Sunday, 7 April 2013

a trying day

When I started the car this morning the display on the dashboard read minus 2.5 degrees.  That was colder than I'd expected last night, and caused us problems when we tried to start work.  The first thing we needed to do was the watering, and the hoses were blocked by ice.  Two of us spent over an hour and a half dragging them into the sun to try and defrost them, then periodically testing them with the lances, and without the lances in case it was just the heads that were blocked, switching the taps on and off in the hope that the pressure might dislodge the blockages, but without success.  There were hard lumps of ice inside the hoses themselves, and as the sun went in again and a thin sea mist slid over the plant centre, we realised that they were not going to have defrosted in time for us to do any watering before we opened at ten.

A couple wandered into the plant centre at only ten past nine, and I had to warn them to be careful of the hoses, while apologising for pointing out the blindingly obvious, since they are bright yellow and you can scarcely miss them.  They promised they would be careful, but I thought the man was unwise in the nonchalance with which he strolled past the open ends of hose pipes we were struggling to persuade to run.  If the ice blocking  them had suddenly shifted a considerable amount of water would have shot out, and while we tried to make sure they were turned off when he was nearby, frankly he was in the way.

After the bad start with the watering the day never really got on to an even keel.  The boss eventually ran off the labels for some of a delivery of herbaceous plants that were sitting behind the scenes.  To attach the labels to the pots we needed to staple them, since none of the plants had more than a few centimetres of growth, and certainly no leaves or branches you could tie a label to. One of the staplers in the shop contained approximately six staples, while the others were all completely empty.  I looked in the stationery cupboard by the owner's desk but could only see staples for the staple gun, which is a different and altogether heavier beast.  In the end I went and robbed what looked like the last supplies on the potting bench over in the herbaceous tunnel on the far side of the car park.

The last time I noticed we were running out of staples I left a note for the owner asking if we could have a box for the shop, but all that happened was that she scrawled on the note in spiky handwriting that she had just given a box to the manager and left the annotated note for me to find the next day.  She may well have already given the manager some staples, but I didn't know that, and he hadn't left them in the shop.  In fact, it turned out he had taken them over to the herbaceous tunnel.  In the light of how it turned out last time I did not leave another note about the shortage of staples.

There were three of us on duty, and one was fairly fully occupied with the tea room from mid-morning onwards.  Two people are not really enough to operate the till, help customers find plants, advise on their gardening questions and answer the phones.  The boss picked up a couple of calls, including one that he only left to ring twice before taking it.  It can take longer than two rings to get your gloves off and extract the phone from your pocket, added to which the phone starts making a noise in the office before the roaming handsets outside start ringing, so he had a head start on us.  The boss asked irritably over the radio whether the phones were working out there, which is boss speak for Why aren't you answering the phones as included in your job description? The roaming handsets don't always roam as far as the herbaceous tunnel on The Other Side, and in fact for one of the missed calls my phone hadn't rung.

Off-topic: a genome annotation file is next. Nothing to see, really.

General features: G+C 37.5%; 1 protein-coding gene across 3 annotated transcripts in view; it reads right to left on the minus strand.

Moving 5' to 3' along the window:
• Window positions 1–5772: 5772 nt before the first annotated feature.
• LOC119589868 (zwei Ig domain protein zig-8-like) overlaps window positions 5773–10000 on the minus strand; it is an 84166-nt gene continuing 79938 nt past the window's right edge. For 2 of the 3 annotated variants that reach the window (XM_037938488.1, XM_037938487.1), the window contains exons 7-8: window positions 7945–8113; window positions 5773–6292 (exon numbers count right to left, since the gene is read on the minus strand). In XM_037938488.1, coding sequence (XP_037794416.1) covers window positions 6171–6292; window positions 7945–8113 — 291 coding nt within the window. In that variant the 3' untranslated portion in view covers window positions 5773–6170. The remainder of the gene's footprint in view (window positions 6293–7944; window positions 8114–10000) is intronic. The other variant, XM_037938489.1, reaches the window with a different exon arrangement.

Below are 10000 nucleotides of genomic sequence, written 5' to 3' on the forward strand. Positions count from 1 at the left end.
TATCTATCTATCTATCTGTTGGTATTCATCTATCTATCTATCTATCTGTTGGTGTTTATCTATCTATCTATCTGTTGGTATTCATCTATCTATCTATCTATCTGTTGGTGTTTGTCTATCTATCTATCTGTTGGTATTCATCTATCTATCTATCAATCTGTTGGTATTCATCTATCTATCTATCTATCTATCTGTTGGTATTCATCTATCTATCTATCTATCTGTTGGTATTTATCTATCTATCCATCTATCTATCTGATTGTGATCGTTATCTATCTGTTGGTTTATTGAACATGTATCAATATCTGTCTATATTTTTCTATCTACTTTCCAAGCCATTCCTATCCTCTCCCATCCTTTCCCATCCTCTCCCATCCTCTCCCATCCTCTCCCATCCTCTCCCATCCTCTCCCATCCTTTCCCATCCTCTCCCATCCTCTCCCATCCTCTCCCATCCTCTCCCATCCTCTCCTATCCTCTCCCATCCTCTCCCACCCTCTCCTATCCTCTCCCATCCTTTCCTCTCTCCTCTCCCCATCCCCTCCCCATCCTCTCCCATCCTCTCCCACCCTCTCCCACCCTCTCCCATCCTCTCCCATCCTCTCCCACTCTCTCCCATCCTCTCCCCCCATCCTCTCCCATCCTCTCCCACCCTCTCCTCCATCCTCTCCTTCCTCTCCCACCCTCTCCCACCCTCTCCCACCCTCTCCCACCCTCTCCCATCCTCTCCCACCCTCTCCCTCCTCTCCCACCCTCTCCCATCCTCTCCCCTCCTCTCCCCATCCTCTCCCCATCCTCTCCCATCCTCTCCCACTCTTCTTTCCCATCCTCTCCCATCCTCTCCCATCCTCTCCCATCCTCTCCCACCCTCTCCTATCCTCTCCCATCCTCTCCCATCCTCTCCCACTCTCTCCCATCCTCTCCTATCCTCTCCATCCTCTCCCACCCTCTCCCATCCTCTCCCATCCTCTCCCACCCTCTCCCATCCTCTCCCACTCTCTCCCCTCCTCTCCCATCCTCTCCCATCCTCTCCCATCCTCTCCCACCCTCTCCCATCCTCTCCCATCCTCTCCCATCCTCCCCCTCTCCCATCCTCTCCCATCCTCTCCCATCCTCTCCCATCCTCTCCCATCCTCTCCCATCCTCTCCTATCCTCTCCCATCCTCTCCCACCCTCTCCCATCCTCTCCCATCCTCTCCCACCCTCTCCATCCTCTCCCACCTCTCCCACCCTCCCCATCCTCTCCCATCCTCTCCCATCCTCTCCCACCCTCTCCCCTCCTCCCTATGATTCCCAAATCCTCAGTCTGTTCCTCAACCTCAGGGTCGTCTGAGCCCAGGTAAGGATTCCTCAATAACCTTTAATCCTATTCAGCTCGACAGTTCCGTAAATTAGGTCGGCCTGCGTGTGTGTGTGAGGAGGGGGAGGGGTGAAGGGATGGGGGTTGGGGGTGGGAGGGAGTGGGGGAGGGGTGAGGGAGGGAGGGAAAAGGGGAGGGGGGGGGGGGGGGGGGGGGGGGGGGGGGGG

Bookings for the talk on herbs are not good.  There is a received wisdom, or at least if not received it gets trotted out in the broadsheet newspapers and on Radio 4, that one of the ways that retail businesses are supposed to beat the downturn is by offering more than just products.  We are supposed to offer Events and Experiences.  Hence bookshops are supposed to host book clubs, invite authors to do evening talks, create coffee areas and all the rest of it.  Merely selling books will not cut the mustard in the days of Amazon.  We are trying to offer Events and Experiences, but they aren't bringing people thronging in through the doors.  The owner discovered that the number of people coming to the herb day, and in particular the number of people requiring lunch, had been overstated.  She had consequently ordered too much food and was cross.  The names and phone numbers of the people booked on the course are clearly written down in a file, so goodness knows how anybody managed to overstate them.

By the afternoon the hoses had defrosted, and at four I started watering in the tunnels, as most customers had left by then.  Then I watered outside, which entailed dragging another hose out of storage and persuading a different tap to work.  That arm of the irrigation system had collected a small amount of mud and pebbles, which blocked the lance twice, meaning that each time I had to turn off the hose, go back to the tap and turn it off, turn the hose on again to release the pressure, and hold the lance as far from my body as I could while disconnecting it from the hose, following which it spat brown water over my fleece and my glasses.  By quarter to six my hands were getting jolly cold.

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